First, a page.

Information overload

Is privacy going out of fashion, asks Julian Baggini and, if so, at what cost to society and the individual?


Information overload

The young parliamentary candidate had barely met me when he started talking about his lucky pants. As I was about to tuck into my asparagus, he explained, ‘I realised that every woman who has seen me in them has fellated me.’ Suddenly, my starter seemed much less appetising.

This guy’s not going to go very far, I thought. Despite being something of a rising star, such reckless candour is bound to lead him straight to the front pages of the tabloids and unceremoniously out the back door of Westminster.

However, whether I like it or not, it is clear that the very idea of privacy seems to be changing. The young politician represents a generation for whom nothing is truly real until it is shared online or by mobile phone: file-sharing has become life-sharing. While ID cards and CCTV cameras are hotly debated, people are voluntarily revealing more and more of themselves online, to friends and strangers alike.

‘Some years ago an MP sat me down and told me that a politician needs to develop a private identity and a public identity,’ Lucky Pants later told me in an email. ‘I thought: bollocks to that.’ With so much information now being uploaded every second, he even wondered whether it would be possible in 10 years time to have any secrets at all. Would that matter?

Privacy – a novel concept

The kind of privacy we currently take for granted could be seen as a recent aberration. For most of human history, people have lived in small communities where everyone knew everyone else’s business. The privacy many of us treasure is thus the flipside of the anonymity of modern life. Perhaps the internet is an artificial way of returning us to the natural state of transparency to others.

But even if privacy is a modern invention, it may be a very good one. Not being always exposed to the gaze of others is what allows us to develop our individuality. Those small communities where everyone knew everything were often extremely conformist. Being different is very hard when the collective gaze of society is always on you.

The collective cyber-gaze could have the same effect. For example, the homemade sex videos or pictures of drunken, sweaty parties which people post online have the surface appearance of uninhibited freedom, but they are almost indistinguishable from each other.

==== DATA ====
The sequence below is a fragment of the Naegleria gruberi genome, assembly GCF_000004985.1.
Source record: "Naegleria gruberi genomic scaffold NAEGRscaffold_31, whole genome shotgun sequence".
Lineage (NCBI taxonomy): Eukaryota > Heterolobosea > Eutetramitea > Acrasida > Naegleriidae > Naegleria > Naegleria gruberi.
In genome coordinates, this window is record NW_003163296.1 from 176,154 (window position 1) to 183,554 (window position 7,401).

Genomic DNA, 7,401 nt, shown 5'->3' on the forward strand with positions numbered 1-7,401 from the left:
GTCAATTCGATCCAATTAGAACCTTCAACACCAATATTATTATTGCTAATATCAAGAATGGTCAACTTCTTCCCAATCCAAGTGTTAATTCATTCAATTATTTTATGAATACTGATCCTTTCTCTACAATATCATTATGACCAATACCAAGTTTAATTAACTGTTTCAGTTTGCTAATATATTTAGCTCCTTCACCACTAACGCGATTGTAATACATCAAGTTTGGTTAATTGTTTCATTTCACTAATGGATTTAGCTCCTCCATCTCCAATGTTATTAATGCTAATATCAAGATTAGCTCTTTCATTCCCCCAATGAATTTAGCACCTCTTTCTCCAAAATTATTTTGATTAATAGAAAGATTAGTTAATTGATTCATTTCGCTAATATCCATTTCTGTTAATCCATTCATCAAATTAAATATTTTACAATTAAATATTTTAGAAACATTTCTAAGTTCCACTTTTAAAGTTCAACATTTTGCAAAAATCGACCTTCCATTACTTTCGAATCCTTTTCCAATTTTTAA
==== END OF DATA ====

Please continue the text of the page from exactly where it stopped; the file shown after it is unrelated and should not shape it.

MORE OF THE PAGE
The benefits of anonymity

Abolishing privacy might unite our public and private selves, but I’m not convinced this would be a good thing. It’s easy to think that we each have a true self, and that our public personas are just masks. The truth is more complicated than this. Changing how we are according to situation need not be a matter of adopting a disguise, but of showing different facets of our selves. If we always had to conform to just one version of who we are, then we may lose a lot of the richness of being complex individuals.

Without privacy, there can also be no true intimacy. What you do in bed with your lover is no longer an intimate experience if you blog about it or post a video of it online. There may be a choice between having strong bonds with fewer people or looser bonds with many more.

The nature of privacy is changing, that is for sure. But I suspect that it won’t take long before we start to realise that without some distinction between our private and public lives, we cannot have the intimacy with others and individuality we cherish. The realm of the private may be shrinking, but we would do well not to let it vanish altogether.

Enable referrer and click cookie to search for eefc48a8bf715c1b ad9bf81e74a9d264 [] 2.7.22